uric acid levels and gout

Uric Acid Levels and Gout

The following article explores the relationship between uric acid levels and gout. Read on to know which foods affect the levels of uric acid and trigger joint pain, one of the main symptoms of gout. Also get to know home remedies for gout.

High uric acid levels in blood lead to crystallization of the acid and when these crystals get deposited in joints in extremities, the person experiences severe pain, especially in one of the foot joints. The condition is medically termed as gout which is a type of arthritis. If the condition is overlooked or neglected, the crystal deposits in the joints or nearby tissues can turn into hard lumps. These lumps are referred to as tophi. Let us first take a look at what are the normal levels of uric acid and what are the gout symptoms. Uric Acid Levels in Blood The normal uric acid level range is 3.0 - 7.0 mg/dL (milligram per deciliter). It is formed during purine metabolism and is thrown out of the body through urine. If the body is not able to excrete the uric acid through urine (kidney dysfunction), or if the body is producing it in excess, then high uric acid levels are noticed. Such levels can seriously affect the health of a person. Purines, the nitrogenous compounds, are naturally present in various types of foods, for example, in mushrooms, green peas, wheat bran, meat products, and fish. A person diagnosed with gout needs to avoid purine-rich foods. Low levels of uric acid are rarely noticed. Diseases of the kidney or liver, frequent exposure to toxic chemicals and genetic disposition (hereditary defects) are usually responsible for low uric acid. Crystallization of uric acid takes place when the level rises above 6.8 mg/dL (0.40 mmol/L). So, the level above 6.8 mg/dL is considered as dangerous. Those who are already diagnosed with gout, need to maintain the level at around 6 mg/dL (0.35 mmol/L). Uric acid level below 6 is obviously safe, but 6 to 6.8 is considered as risky and above 6.8 is really harmful to the body. A simple blood test known as uric acid test helps measure the amount in blood. The condition wherein high levels are noticed is called 'hyperuricemia' and such a situation is possible if a person has developed gout, diabetes, hypoparathyroidism, renal problems, lead poisoning. High uric acid is also noticed as a side effect of chemotherapy and radiation therapy. Every year, millions of youngsters and elderly are diagnosed with gout. Symptoms Elevated blood uric acid levels and gout attacks go hand in hand. Overload of uric acid in blood results in formation and deposition of its crystals in the joints, especially in foot. Gout symptoms include:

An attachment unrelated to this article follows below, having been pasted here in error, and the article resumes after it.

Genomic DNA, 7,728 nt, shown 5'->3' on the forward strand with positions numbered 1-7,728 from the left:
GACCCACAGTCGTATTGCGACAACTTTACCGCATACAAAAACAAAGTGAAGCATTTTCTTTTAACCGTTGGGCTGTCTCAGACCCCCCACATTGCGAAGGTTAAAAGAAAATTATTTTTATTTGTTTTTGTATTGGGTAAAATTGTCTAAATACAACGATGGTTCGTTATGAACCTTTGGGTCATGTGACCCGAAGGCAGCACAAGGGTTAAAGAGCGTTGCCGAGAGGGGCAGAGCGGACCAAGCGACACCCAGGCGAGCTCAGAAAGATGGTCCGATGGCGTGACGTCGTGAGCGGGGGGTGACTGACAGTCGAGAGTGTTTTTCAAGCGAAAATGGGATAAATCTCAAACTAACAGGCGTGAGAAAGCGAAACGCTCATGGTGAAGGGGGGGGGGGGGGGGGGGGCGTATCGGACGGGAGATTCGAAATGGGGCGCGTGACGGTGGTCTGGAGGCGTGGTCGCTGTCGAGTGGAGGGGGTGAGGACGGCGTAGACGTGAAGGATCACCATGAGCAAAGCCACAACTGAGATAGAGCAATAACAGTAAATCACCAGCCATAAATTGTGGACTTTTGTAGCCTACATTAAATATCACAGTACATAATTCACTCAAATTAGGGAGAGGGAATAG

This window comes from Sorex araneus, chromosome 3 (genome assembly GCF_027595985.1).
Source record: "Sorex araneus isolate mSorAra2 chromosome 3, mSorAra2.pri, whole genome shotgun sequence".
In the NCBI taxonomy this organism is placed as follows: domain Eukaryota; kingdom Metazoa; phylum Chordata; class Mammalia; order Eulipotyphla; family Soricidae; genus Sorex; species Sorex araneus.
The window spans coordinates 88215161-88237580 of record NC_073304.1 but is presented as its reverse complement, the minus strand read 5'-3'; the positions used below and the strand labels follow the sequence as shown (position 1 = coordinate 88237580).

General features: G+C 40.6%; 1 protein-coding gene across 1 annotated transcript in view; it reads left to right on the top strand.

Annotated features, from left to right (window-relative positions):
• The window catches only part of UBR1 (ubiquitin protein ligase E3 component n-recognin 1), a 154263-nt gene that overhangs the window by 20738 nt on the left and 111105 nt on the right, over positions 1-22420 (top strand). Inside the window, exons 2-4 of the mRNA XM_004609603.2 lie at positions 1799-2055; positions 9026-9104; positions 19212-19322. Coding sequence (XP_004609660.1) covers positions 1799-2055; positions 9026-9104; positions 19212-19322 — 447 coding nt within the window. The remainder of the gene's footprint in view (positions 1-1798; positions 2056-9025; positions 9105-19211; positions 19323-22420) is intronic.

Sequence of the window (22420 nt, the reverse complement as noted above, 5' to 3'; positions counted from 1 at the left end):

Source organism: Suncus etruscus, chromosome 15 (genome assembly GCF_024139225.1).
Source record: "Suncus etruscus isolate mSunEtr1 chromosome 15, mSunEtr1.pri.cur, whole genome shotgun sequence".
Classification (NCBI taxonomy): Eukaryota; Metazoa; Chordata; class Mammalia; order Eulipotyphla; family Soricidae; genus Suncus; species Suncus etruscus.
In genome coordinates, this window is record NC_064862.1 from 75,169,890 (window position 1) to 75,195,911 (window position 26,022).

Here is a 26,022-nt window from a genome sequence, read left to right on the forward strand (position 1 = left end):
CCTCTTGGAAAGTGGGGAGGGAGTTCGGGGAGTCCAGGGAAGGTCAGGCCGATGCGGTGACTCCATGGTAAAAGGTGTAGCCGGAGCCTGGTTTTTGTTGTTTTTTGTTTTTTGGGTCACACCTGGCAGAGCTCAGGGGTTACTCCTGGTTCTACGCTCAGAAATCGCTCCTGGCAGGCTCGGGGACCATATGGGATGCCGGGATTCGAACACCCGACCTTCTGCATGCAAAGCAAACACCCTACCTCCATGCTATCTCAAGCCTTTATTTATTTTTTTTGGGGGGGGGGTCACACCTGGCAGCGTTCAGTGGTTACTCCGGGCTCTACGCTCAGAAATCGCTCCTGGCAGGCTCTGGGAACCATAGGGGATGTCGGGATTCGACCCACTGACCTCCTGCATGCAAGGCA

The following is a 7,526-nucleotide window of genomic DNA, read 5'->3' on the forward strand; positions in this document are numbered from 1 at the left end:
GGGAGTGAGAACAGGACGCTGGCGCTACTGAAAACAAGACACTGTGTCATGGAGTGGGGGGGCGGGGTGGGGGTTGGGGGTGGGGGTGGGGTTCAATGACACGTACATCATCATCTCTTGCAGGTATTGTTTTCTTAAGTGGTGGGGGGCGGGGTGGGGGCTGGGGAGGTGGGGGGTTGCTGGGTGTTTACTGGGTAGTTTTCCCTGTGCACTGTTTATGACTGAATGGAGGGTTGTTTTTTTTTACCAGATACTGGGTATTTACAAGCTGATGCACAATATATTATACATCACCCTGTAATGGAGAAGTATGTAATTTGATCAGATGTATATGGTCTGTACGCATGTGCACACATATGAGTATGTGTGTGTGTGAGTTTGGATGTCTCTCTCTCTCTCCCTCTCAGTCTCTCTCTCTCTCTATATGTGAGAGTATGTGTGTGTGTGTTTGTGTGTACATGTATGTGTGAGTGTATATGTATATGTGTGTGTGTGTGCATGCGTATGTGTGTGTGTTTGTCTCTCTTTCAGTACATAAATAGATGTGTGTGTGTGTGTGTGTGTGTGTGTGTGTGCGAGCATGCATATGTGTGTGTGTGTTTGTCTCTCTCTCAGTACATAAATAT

• Extreme pain in the small joint at the base of the big toe
  • Severe pain in joints at the ankles, knees, wrists, fingers, and elbows.
  • Reddened skin at the affected joint
  • Increased tenderness at the affected joint
  • Fever
  • Warmth and swelling around the affected joint
  • Pain is experienced over hours or days
  • The pain may subside without medication but it will take its own time
  • Sudden occurrence of pain and swelling
  • Repetitive acute attacks of pain and swelling
  • Difficulty bending the leg if the knee is paining
  • Difficulty walking
Home Remedies To prevent high uric acid levels, you should follow a gout prevention diet. Meat, seafood, legumes, certain vegetables like spinach, cauliflower, asparagus, mushrooms, alcohol, etc., should be avoided by those diagnosed with the disease. Overweight people should try to reduce their weight by following weight loss diets. This helps reduce the number of attacks and also the severity of the attacks. Natural gout treatment involves regular exercise, sufficient intake of vitamin C through consumption of fruits and fruit juices, soaking your feet in ginger water for half an hour, applying a paste of mustard powder and whole wheat powder (taken in equal proportion) over the achy joints and drinking plenty of water throughout the day. Cherries, apples and bananas work great for gout. Gout can affect anybody, young or old; but it is more common in men. Women have an increased risk after menopause. Dehydration, injury, high body temperature, heavy meals, excessive consumption of alcohol, recent trauma or surgery can trigger an attack. Gout being a chronic, progressive disease, long-term management of the disease plays an important role in preventing future attacks.

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